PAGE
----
How many giant cola bottles in 100g? This and other important pick & mix questions answered...

These days, pick & mix tends to be sold in cups at a fixed price rather than weighed out in a bag - so you pay the same no matter how tightly you pack the sweet treats inside. Yet for traditionalists, there's usually an option to pay 'per 100g', which I think begs the question: where are the weighing scales?

Often there are no scales provided, so you have to rely on your instincts and/or abstract thinking ability to know what 100g would feel like in the hand. In my experience, this only leads to a shock when you go to pay for what you’ve picked - 100g really isn’t as much as you might think (roughly the weight of a bar of soap, if that helps).

For a bit of fun, and to remove some of the guesswork, I’ve done a bit of number crunching. Based on the price of 100g of pick & mix at my local Odeon cinema and Tesco Supermarket, I weighed a selection of pick & mix sweets at home (where I do have weighing scales), then figured out the individual cost of each sweet.

Prices do vary, and my method wasn't particularly scientific, so this is only a very rough guide...

Type of sweet, individual weight (g) Cinema price per sweet
(£1.55 per 100g)
Supermarket price per sweet
(85p per 100g)
Giant jelly snake, 56g 87p 48p
Fizzy belt, 53g 82p 45p
Giant cola bottle, 25g 39p 21p

Strawberry cable, 19g 29p 16p
Fudge block, 15g 23p 13p

Sugared strawberry, 12g 19p 10p
Milk teeth, 10g 16p 9p
White/pink mouse, 8g 12p 7p
Fried egg, 7g 11p 6p

Sour cherries, 7g 11p 6p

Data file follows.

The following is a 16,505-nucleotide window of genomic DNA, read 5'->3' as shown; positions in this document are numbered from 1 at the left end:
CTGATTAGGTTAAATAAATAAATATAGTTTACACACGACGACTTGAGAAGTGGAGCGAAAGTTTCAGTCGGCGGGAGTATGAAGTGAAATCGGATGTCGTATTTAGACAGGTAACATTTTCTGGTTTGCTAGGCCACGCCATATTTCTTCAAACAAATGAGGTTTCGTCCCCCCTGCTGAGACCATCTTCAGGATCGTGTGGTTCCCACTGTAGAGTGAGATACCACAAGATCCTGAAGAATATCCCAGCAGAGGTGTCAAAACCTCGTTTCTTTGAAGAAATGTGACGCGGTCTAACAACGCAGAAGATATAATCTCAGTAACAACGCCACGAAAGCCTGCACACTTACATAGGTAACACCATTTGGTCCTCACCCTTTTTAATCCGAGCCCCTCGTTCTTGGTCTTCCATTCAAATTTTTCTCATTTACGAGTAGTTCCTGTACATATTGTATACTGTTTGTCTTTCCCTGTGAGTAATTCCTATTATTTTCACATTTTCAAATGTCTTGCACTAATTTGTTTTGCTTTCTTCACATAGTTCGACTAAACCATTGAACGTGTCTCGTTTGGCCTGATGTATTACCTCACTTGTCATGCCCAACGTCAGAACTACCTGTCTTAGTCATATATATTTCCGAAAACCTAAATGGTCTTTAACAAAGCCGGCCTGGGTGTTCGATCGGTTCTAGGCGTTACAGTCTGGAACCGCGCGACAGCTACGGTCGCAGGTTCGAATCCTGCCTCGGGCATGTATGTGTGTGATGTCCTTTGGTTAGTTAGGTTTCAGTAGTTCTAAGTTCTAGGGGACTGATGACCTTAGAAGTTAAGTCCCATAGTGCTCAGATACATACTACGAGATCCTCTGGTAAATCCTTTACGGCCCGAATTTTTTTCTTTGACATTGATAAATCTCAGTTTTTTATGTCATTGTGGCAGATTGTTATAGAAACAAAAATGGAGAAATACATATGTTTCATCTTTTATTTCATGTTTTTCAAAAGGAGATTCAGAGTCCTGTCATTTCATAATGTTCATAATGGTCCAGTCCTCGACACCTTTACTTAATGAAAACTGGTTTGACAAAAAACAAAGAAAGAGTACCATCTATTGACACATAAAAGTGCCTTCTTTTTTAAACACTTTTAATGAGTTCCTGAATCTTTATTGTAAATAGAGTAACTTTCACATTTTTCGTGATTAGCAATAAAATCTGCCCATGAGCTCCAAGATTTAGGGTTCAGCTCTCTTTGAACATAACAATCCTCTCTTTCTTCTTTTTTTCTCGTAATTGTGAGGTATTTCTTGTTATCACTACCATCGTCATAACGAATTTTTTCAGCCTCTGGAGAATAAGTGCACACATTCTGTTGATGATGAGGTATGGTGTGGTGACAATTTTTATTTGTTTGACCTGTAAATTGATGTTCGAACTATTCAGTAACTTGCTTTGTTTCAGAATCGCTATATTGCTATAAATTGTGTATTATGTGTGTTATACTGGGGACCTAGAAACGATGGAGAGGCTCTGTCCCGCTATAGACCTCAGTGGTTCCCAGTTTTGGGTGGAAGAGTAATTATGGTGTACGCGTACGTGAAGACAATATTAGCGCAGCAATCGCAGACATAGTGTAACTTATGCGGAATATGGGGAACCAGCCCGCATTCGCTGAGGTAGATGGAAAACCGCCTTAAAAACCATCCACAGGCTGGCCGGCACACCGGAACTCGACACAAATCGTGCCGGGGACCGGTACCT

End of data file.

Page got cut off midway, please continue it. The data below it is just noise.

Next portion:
Large jazzie, 6g 9p 5p
Blue bon-bon, 5g 8p 4p
Blackberry/raspberry, 5g 8p 4p
Mini egg, 4g 6p 3p
Fizzy cola bottle, 4g 6p 3p
Gummy bear, 3g 5p 3p
Smartie-alike 'beanie', 1g 2p 1p
Jelly bean, 1g 2p 1p

The fact the cinema's price was 80% higher will surprise no one, as it's well-known cinemas make their money on drinks and snacks, and prices like these are fairly typical across all the major chains. What perhaps isn’t common knowledge is how quickly you pass the 100g mark (especially in the absence of a set of scales to guide you).

Just four large cola bottles will do it, or only two giant snakes are needed to hit 112g. Before this, I'd only been wary of the fudge blocks - which at a surprisingly svelte 15g each aren't the evil enemy I thought they were. So while my table isn't exhaustive, if like me you find the 100g thing a bit of a challenge, it's food for thought.

Isn't it better to buy pick & mix in a cup?

There’s one big advantage to buying pick & mix in a cup at a fixed price – there’s no risk of overfilling and being charged more than expected. The fact it ignores the weight of what you’ve picked can also work to your advantage. For example, let’s say you ram a large cup full with 10 giant snakes (assuming that many would fit in the cup) at 56g each, your cup would weigh 560g.

At the cinema I went to, a bag weighing this much would cost £8.68 while the cup price is fixed at £5.15 – though remember it can work both ways. If you only want a small amount of pick & mix (ie, less than a cup), it could work out cheaper to weigh a bag. Just be careful to avoid the heavier sweets and keep in mind that 100g is roughly the weight of a bar of soap, or a small apple/banana (whatever helps).

How else can I bag cheap pick & mix for a cinema trip?

The easiest way to save on pick & mix for the cinema is to buy it from anywhere else and take it into the screen with you. None of the major chains have rules against you doing this (see MSE Oli’s myth-busting cinema hacks), and buying sweets at the cinema is almost guaranteed to be the most expensive option of all.

Alternatively, and this may not be a popular suggestion (I appreciate for many there’s an amount of nostalgia/joy attached to pick & mix), but there are cheaper sweets you can take to the cinema with you. For example, in Tesco I spotted 85g packs of fizzy cola bottles and other pick & mix favourites at 40p each or three for £1.

Are you a fan of pick & mix sweets? Got any tips for saving money on snacks for the cinema? Let us know in the comments below or on Twitter.